Everything we do leaves a footprint. Our activities can be traced and used to create a ridiculously accurate picture or profile of our lifestyle, our choices and who we are. You just have to go through a few of my tweets to see I’m a social liberal, left wing, pro choice, feminist. Just with these snippets you can no doubt accurately guess most of my political and world views. You’d also see I’m a British Pakistani, Muslim mum and much of my life is dictated by my children. You could see which city I lived in and if you really wanted to find the borough if not the street I live in! As an adult I made the choice about how much I want to share, my children on the other-hand haven’t. I don’t let my babies watch TV, but on the occasions they do I always make them turn it off during the ads. I don’t want them to be subject to advertising telling them they *need* certain things in their life to feel complete. All children’s programmes are littered with adverts which send overt and subliminal messages about what they need to buy to feel happy. With Online TV the adverts are catered specifically to you and with adverts on social media they are even more refined, based not only on your search history but also your own pictures and what you have “liked” or commented upon. In this new ever more commercialised world, we really have very little power or control. Influence over our shopping basket is one thing, but when this power can be further manipulated to influence how we feel and act (vote) that’s a whole other level of scary.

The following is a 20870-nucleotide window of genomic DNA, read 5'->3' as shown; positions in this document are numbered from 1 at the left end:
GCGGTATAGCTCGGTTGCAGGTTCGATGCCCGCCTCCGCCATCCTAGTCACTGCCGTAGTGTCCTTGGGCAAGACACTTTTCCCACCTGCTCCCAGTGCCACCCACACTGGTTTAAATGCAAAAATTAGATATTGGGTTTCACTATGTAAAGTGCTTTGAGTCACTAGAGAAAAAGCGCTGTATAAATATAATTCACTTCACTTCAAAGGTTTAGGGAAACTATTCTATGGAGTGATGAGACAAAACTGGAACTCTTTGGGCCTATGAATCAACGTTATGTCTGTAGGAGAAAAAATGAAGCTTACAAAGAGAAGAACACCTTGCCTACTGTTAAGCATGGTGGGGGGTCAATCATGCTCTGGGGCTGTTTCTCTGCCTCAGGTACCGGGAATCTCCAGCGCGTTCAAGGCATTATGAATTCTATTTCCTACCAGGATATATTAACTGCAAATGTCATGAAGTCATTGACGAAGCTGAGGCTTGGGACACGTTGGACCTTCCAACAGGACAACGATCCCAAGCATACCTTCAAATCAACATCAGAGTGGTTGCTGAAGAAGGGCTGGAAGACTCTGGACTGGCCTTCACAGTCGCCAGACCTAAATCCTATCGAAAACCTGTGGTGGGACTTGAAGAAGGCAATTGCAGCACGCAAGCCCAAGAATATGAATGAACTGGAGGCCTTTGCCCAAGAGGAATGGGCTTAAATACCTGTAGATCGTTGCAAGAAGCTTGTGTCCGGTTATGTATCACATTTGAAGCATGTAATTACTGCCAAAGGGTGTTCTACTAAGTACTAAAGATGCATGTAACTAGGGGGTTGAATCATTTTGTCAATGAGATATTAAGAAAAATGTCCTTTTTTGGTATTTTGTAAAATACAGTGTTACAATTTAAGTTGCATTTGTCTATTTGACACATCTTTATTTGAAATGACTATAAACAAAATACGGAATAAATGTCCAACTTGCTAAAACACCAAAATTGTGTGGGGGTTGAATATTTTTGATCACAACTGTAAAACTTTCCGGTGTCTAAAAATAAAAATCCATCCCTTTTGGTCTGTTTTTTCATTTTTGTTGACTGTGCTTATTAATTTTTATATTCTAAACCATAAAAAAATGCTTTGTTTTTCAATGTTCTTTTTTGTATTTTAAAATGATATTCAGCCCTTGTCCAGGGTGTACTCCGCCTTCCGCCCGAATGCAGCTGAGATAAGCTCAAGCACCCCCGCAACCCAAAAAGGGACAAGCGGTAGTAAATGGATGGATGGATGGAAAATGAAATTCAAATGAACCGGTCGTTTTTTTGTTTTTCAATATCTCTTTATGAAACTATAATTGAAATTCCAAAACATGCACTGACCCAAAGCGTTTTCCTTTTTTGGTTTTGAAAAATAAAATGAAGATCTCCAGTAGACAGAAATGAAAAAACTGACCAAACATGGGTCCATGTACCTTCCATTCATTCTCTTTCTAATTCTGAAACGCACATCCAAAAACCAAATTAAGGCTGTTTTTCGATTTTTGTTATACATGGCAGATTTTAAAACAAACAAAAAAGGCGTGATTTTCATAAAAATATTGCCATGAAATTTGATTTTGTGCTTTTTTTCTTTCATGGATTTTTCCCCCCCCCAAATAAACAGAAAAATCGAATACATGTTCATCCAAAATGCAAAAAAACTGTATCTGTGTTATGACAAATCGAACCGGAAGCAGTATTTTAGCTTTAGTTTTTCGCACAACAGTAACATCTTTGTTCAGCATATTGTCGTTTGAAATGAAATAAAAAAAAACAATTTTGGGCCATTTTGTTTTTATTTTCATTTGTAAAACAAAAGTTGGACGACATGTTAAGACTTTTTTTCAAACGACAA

I think there are many benifits to social media. I have family and friends all over the world and to stay connected with them whether in the mountains of Kashmir or the beaches of Australia is a real treat. No more crazy expensive phone calls or crappy connections, now I can speak, send pictures and video call simply with WiFi connection. Whatsapp, part of the Facebook family, is truly my connection to the world! As mentioned previously I also adore Twitter, I love accessing news and information from non traditional sources. I’m weary of the Murdoch press and its agenda, although I appreciate everyone has one. I think it’s great that we can use social media to hold big companies and corporations to account. If you’ve had a bad experience or been sold a dodgy product, you can contact them publicly and generally they will respond, as reputation management is usually very important. Social media platforms also allow us to share ideas, tips and tricks with people from all over the world. For the business minded amongst us, it opens doors of possibilities, connecting people, ideas and products. Local and small businesses can promote themselves alongside larger companies.

My objection to a lot of what people post on social media is how revealing it is. Without realising we give away our opinions our feelings and share our intimate moments. However, as we grow and as time passes all those can change, Our feelings towards something, our opinions on social matters and our partners. Recently social media accounts of celebrities and other people in the public eye have been scrutinised, their opinions from decades ago, if they liked a controversial tweet, or if they supported or commented on a post of someone no longer in general favour, and they’ve been demonised and tried by the court of public opinion. People have been fired from jobs, lost business contracts, and jeopardised personal relationship because of their inability to be discreet on their social media accounts.

So while I support and endorse the use of social media I would just urge everyone, especially younger people, to proceed with caution, your privacy is an extremely high cost to pay for a few hundred (or more) likes!